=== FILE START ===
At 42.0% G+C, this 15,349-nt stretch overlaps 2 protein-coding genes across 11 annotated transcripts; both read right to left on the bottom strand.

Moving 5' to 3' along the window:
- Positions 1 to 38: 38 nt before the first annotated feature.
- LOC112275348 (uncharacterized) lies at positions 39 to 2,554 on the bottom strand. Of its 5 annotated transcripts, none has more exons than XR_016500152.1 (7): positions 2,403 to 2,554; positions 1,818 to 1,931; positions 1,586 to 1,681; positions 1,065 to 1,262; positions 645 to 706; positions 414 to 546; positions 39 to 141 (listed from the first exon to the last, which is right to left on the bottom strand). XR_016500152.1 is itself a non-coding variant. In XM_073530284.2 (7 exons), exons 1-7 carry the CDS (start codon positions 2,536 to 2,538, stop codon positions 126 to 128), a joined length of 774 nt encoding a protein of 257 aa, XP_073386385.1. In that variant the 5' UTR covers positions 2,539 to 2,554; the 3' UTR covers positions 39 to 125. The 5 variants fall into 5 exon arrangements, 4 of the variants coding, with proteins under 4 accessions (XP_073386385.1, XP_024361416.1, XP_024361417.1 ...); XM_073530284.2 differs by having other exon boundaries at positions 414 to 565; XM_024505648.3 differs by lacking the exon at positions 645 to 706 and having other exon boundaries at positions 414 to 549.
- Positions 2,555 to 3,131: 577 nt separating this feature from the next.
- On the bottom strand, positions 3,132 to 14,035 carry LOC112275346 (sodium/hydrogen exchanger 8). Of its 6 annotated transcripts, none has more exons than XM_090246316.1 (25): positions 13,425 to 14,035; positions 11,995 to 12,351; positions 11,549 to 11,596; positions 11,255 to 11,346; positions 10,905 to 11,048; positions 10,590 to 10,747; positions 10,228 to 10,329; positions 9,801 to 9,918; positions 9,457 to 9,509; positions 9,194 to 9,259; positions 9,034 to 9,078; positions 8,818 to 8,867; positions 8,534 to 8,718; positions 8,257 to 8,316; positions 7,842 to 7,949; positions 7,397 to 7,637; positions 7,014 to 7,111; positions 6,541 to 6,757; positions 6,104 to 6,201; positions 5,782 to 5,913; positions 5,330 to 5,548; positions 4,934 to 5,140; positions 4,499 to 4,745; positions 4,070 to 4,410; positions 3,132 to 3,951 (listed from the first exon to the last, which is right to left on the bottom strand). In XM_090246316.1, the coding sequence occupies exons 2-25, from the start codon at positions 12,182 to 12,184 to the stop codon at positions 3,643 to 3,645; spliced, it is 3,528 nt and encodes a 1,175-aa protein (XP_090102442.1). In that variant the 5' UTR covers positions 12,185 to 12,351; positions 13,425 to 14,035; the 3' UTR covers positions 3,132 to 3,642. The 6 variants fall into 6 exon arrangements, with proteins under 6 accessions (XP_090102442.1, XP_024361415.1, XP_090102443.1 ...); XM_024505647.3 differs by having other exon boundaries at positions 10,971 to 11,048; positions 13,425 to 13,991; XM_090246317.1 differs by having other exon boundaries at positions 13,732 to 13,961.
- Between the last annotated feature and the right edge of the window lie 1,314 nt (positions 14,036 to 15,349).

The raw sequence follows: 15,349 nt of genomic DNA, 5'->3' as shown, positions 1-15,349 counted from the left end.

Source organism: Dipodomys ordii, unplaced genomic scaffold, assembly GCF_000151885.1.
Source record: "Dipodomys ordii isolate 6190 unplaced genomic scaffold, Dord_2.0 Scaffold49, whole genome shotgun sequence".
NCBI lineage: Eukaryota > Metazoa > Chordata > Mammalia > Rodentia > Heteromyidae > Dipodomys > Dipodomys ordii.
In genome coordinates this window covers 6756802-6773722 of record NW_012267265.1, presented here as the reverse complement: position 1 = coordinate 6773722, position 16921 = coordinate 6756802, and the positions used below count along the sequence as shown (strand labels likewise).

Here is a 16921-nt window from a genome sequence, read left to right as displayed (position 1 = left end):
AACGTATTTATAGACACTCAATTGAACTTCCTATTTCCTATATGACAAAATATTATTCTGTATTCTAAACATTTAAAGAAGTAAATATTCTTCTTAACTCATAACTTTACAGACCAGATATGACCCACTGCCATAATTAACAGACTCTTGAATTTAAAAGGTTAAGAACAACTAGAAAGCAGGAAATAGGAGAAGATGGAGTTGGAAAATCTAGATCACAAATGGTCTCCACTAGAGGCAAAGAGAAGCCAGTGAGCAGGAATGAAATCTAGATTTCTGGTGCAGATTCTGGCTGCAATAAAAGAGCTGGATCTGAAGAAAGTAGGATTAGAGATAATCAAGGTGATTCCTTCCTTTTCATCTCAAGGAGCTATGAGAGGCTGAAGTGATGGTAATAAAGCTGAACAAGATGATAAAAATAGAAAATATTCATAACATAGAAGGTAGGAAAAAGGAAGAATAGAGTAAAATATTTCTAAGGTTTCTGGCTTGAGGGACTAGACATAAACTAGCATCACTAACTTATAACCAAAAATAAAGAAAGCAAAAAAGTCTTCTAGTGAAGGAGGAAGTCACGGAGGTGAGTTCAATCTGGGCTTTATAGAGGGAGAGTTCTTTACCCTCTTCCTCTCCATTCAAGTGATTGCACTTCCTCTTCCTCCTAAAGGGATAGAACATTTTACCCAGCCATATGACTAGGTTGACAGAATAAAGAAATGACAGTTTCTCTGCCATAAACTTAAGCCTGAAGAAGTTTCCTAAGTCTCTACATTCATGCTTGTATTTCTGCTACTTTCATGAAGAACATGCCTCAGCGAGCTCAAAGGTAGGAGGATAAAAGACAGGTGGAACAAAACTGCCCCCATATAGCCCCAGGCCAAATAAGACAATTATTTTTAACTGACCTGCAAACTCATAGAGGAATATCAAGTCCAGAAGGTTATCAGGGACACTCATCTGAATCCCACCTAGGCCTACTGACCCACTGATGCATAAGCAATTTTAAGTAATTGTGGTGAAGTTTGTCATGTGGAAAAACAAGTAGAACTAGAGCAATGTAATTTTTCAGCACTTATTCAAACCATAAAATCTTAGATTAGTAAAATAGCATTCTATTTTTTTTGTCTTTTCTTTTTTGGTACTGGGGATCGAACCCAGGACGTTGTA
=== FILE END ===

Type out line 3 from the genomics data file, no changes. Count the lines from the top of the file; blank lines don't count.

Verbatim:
- Positions 1 to 38: 38 nt before the first annotated feature.